A lawsuit accusing Delaware Department of Insurance officials of violating the Freedom of Information Act has devolved into a war of words between the owner of a defensive driving school and the judge hearing the case.
Robert Reeder of Dover, owner of Delaware Defensive Driving Inc., claims Chancery Court judge Leo Strine Jr. has shown bias in favor of the defendants. Reeder also maintains that the judge has a possible conflict of interest or at least an appearance of impropriety.
In a testy exchange of letters with Reeder, Strine contends Reeder has offered no basis for him to recuse himself and has unfairly tried to draw the judge’s parents into the fray.
Reeder argues that an appearance of impropriety exists because Insurance Commissioner Matt Denn last year appointed Strine’s father to serve in an unpaid capacity as chairman of an advisory committee.
The dispute stems from Reeder’s lawsuit, filed in August, over the practices of the Defense Driving Credentials Committee. The DDCC certifies driving schools and is overseen by the insurance department. The suit accuses the DDCC of repeatedly violating the Freedom of Information Act and of showing favoritism to one of Reeder’s competitors, Delaware Safety Council Inc. of Wilmington.
Deputy Attorney General Kevin Slattery, who is representing the state, said in court papers that there is no reason for Strine to recuse himself.
Strine said the advisory committee, on which his father served under a previous insurance commissioner, is not an issue in Reeder’s case, nor is the fact that his mother contributed to Denn’s political campaign.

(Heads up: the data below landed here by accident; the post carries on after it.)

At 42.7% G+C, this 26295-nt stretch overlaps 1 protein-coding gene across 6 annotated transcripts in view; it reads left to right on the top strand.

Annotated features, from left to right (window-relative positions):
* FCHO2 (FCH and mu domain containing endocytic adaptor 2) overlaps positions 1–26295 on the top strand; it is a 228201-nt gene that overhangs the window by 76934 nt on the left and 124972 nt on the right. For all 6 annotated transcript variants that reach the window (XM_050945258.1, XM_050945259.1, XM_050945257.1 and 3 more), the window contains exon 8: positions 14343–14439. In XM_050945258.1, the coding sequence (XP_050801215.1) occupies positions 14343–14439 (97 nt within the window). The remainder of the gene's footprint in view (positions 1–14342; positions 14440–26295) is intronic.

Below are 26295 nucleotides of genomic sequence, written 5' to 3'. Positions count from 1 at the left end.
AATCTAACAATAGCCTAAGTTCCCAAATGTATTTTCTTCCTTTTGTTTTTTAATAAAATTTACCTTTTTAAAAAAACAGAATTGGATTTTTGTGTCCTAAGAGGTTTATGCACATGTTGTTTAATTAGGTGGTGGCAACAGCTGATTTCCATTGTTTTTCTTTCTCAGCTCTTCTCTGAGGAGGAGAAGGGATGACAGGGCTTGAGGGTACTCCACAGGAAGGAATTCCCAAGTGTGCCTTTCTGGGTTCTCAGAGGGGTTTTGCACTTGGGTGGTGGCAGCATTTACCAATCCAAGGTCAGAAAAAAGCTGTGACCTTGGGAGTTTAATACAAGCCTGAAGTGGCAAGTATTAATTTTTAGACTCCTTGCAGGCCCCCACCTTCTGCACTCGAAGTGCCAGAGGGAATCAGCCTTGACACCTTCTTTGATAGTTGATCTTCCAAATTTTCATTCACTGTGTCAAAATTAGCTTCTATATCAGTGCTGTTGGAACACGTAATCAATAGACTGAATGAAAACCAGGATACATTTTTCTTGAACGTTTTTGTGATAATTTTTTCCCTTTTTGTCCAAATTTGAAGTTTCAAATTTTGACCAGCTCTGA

“My parents do not consult me on such matters. They were adults before I was,” the judge wrote in a Jan. 26 letter.
“That is the type of response I might have expected from some of my lesser-behaved teenage students during my tenure as a driver education teacher at Dover High School,” Reeder fired back two days later. “I do not believe it is worthy of the status of a vice chancellor of Delaware’s Chancery Court.”
Denn declined to be interviewed, but responded to a reporter’s questions by e-mail.
“I believe it is unseemly for Mr. Reeder to be personally attacking the vice chancellor’s parents,” Denn wrote.
Reeder’s dispute with Strine also includes claims that the judge belittled him during a Jan. 6 hearing on the state’s motion to issue summary judgment on behalf of the insurance department and the DDCC, and to dismiss the Department of Justice as a defendant.
“That man basically came after me and called me a liar,” Reeder said.
According to a transcript of the hearing, Strine implied that Reeder’s practice of taping meetings of the DDCC was “sort of freaky,” and seemed to defend the state’s position that a public body subject to the Freedom of Information Act can meet without a quorum, as the DDCC did on April 12, 2005.
Strine also wondered why Reeder insisted on pursuing his complaint when Denn, at least partly in response to Reeder’s complaints, has adopted new regulations that will abolish the DDCC effective Feb. 11.
“What I don’t really understand is, there’s a time in life when you ought to sort of go buy a bottle of wine and have a toast to victory,” the judge said. “And I really don’t understand why you’re not having a … celebratory drink.”